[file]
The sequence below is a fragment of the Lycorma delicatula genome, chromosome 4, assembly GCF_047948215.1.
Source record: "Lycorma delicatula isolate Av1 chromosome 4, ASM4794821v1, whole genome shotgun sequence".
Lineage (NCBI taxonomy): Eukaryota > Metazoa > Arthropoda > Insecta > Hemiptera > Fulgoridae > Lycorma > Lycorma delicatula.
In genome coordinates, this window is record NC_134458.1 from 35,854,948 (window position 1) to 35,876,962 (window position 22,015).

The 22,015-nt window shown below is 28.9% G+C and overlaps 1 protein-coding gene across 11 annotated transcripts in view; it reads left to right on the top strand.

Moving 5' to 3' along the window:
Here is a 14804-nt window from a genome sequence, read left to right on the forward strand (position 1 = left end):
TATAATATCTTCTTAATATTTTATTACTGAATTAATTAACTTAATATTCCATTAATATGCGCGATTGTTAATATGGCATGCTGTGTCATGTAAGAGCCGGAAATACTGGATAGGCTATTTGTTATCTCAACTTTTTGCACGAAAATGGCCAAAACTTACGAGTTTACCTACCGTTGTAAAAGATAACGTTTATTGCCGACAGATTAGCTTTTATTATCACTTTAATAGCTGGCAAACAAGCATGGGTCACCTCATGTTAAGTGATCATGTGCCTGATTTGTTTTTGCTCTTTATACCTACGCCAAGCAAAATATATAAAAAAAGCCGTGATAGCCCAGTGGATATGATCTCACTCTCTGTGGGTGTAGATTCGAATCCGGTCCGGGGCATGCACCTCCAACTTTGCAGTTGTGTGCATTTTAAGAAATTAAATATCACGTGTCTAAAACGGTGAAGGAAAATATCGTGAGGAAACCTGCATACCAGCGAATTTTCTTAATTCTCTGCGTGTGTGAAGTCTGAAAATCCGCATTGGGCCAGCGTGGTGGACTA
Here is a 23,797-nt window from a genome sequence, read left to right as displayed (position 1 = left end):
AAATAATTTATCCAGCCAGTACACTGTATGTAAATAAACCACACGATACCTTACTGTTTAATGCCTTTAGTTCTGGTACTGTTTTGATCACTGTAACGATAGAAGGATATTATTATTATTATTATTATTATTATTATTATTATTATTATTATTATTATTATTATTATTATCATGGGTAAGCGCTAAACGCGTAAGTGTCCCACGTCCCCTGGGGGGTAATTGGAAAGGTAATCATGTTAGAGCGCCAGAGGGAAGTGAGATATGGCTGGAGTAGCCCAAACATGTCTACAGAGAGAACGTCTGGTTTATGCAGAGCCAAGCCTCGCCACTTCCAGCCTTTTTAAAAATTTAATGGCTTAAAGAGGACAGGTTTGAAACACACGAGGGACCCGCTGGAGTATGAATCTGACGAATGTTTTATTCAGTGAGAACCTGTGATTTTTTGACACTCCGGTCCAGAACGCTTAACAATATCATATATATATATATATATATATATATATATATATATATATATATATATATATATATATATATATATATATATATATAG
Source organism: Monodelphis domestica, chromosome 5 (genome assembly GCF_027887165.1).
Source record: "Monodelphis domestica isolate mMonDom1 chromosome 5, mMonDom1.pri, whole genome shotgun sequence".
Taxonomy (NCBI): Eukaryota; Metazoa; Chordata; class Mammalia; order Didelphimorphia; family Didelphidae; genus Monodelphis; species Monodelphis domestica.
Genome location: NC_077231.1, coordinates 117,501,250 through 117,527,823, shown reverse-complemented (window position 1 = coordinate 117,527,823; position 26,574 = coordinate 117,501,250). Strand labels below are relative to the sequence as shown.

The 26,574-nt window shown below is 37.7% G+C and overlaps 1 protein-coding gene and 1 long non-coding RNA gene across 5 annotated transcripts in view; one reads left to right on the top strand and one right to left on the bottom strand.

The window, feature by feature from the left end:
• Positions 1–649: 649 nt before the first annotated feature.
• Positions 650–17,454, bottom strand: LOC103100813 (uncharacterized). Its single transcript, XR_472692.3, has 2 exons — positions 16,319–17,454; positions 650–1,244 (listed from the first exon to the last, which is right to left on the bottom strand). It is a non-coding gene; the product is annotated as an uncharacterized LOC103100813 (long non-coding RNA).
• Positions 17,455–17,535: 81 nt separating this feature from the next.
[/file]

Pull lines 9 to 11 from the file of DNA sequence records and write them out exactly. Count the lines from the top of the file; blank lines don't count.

Here is a 23,797-nt window from a genome sequence, read left to right as displayed (position 1 = left end):
AAATAATTTATCCAGCCAGTACACTGTATGTAAATAAACCACACGATACCTTACTGTTTAATGCCTTTAGTTCTGGTACTGTTTTGATCACTGTAACGATAGAAGGATATTATTATTATTATTATTATTATTATTATTATTATTATTATTATTATTATTATTATTATTATCATGGGTAAGCGCTAAACGCGTAAGTGTCCCACGTCCCCTGGGGGGTAATTGGAAAGGTAATCATGTTAGAGCGCCAGAGGGAAGTGAGATATGGCTGGAGTAGCCCAAACATGTCTACAGAGAGAACGTCTGGTTTATGCAGAGCCAAGCCTCGCCACTTCCAGCCTTTTTAAAAATTTAATGGCTTAAAGAGGACAGGTTTGAAACACACGAGGGACCCGCTGGAGTATGAATCTGACGAATGTTTTATTCAGTGAGAACCTGTGATTTTTTGACACTCCGGTCCAGAACGCTTAACAATATCATATATATATATATATATATATATATATATATATATATATATATATATATATATATATATATATATATATATATATAG
Source organism: Monodelphis domestica, chromosome 5 (genome assembly GCF_027887165.1).